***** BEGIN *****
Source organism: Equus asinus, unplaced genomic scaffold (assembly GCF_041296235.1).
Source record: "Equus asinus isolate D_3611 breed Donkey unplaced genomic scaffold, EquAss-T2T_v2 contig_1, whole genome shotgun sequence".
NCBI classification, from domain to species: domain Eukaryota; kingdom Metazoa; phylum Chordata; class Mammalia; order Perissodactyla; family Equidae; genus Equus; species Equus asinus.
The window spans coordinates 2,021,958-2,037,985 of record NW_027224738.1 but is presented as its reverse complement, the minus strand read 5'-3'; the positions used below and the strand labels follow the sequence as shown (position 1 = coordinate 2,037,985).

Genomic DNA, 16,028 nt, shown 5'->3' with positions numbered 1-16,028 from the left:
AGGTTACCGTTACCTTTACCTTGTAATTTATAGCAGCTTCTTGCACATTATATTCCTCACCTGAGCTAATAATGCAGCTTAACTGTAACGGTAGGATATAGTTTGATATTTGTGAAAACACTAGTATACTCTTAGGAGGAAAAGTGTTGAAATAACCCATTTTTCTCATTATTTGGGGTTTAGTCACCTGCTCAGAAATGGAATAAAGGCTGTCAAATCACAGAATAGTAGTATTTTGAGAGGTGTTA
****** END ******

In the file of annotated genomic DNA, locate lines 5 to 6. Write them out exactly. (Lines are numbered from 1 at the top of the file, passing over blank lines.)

Genomic DNA, 16,028 nt, shown 5'->3' with positions numbered 1-16,028 from the left:
AGGTTACCGTTACCTTTACCTTGTAATTTATAGCAGCTTCTTGCACATTATATTCCTCACCTGAGCTAATAATGCAGCTTAACTGTAACGGTAGGATATAGTTTGATATTTGTGAAAACACTAGTATACTCTTAGGAGGAAAAGTGTTGAAATAACCCATTTTTCTCATTATTTGGGGTTTAGTCACCTGCTCAGAAATGGAATAAAGGCTGTCAAATCACAGAATAGTAGTATTTTGAGAGGTGTTA